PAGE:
This is a prolific and rampant climber reaching 3-4m, so will need supporting with trellis or a frame. The small, cucumber-like fruits have a fresh flavour, a cross between a minty cucumber and a green pepper. Eat raw or in stir fries when young; when mature they have tougher skins so stuff with meat, fish or cheese, and then bake or make an achocha curry. Can also be used pickled or as a base for chutney. The flowers are also attractive to pollinating insects.
Donated by one of our volunteer guides at Ryton, who originally obtained the seed from one of his old friends, George Potts. The seed was handed down to Mr Potts by his father who had grown them since the early 20th century in Manchester. They seem to be resistant to pests and disease and produce a heavy crop of delicious beans.
An ex-commercial variety developed by Arthur White from the small hamlet of Arkport, New York State in 1941. It is thought to have been named after Catskill Park, a forested and mountainous region in New York State which fringes Arkport. Still very popular in the USA, this robust heritage variety grows to around 50-75cm in height and produces richly flavoured sprouts around 5cm in diameter. Great for eating fresh or for freezing.
An Estonian ridge type cucumber with short, plump, prickly fruits borne on compact bushes. It tolerates poor treatment and cool temperatures, though requires a nitrogen-rich compost to perform well. The juicy flesh has excellent flavour, and is perfect for pickling, but remove the spiky skin first!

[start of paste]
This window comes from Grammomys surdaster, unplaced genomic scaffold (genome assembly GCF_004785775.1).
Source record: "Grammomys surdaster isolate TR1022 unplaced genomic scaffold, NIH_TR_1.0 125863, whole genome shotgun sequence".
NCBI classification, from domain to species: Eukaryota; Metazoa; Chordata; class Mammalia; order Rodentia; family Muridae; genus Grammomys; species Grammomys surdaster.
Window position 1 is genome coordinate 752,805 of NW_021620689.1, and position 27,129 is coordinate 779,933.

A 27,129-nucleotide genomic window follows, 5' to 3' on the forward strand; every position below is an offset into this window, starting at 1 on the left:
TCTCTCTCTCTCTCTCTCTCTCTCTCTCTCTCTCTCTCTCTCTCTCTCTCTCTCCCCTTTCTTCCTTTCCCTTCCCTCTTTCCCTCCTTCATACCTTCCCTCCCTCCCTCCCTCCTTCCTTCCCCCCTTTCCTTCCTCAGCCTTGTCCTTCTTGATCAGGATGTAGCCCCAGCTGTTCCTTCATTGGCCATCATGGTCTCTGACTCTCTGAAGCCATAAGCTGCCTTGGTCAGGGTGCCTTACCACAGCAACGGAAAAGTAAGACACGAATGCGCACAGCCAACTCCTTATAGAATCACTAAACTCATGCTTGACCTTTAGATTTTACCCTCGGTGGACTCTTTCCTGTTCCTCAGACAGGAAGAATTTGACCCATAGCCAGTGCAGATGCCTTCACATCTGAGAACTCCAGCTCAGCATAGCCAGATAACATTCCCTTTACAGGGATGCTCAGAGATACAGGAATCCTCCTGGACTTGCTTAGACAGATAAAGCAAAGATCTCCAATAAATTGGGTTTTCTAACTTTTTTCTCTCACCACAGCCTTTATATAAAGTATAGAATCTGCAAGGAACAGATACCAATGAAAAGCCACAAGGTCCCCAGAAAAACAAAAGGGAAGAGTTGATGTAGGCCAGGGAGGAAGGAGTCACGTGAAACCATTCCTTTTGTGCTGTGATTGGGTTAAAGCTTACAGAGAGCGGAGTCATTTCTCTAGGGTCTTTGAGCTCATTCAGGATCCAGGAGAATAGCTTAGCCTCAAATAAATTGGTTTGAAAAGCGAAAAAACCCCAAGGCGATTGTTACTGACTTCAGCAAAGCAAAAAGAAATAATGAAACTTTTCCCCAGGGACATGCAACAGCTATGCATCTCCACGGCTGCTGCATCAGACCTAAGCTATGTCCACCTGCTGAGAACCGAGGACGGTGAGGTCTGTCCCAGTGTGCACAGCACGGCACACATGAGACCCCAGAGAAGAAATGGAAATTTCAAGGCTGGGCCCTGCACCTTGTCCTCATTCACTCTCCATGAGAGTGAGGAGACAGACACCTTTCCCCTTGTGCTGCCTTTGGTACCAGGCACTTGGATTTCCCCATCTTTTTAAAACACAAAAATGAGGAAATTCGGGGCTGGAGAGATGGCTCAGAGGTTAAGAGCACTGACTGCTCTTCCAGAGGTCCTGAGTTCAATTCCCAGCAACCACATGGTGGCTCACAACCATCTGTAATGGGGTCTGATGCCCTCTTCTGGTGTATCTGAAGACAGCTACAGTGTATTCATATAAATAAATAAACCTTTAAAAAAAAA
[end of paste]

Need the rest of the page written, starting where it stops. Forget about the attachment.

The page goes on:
Originating from Bangladesh, this pleasantly mild-flavoured, mid-sized cucumber has a triangular cross-section when cut. Remove the male flowers to avoid bitterness in the fruits, which will begin to appear in July from an April sowing. For eating pick fruits when over 15cm long: they grow squat and stout rather than conventionally long and thin. Be sure to let the fruit fully ripen (to yellow or brown) or you won’t tell the difference between this and a normal cucumber, but grown under cover it’s easy, fruitful and relatively trouble free.
These cream seeded beans were brought to the UK from France at the end of WWII. Compact (1.2m) for a climber and thought to be frost resistant and less attractive to slugs than most French beans. Produces beautiful purple flowers followed by dark purple, 12-18cm, plump, flat pods. Guardian Mrs Jane Durston says, “Lovely hot, or blanched and used in salads. Good crisp texture and nutty flavour.”
This bean has been grown, selected and saved in its native Cyprus for many years and was given to our donor by an allotment neighbour whose father lives on a small farm there. With very sparse foliage, it produces white flowers followed by an impressive crop of crisp and slender pencil-type pods full of juicy green beans. It also crops over a long period of time.
A vigorous pea bean with beautiful white flowers followed by lumpy-looking but succulent, tender and stringless pods. Best cooked straight from the plant when young. However, the bicoloured white and brownish-purple dried beans store very well. If you are looking for quality of flavour, not quantity of yield, this is the bean for you. A delicious bean!
Our donor's father inherited these beans in the 1970s from a previous gardener at his place of work. Several Guardians have commented on the drought tolerance of this variety. The crisp, flavoursome pods do not get stringy, even when mature, so the cropping period is longer than for most French beans. When dried the dark brown beans with cream speckles are really tasty too.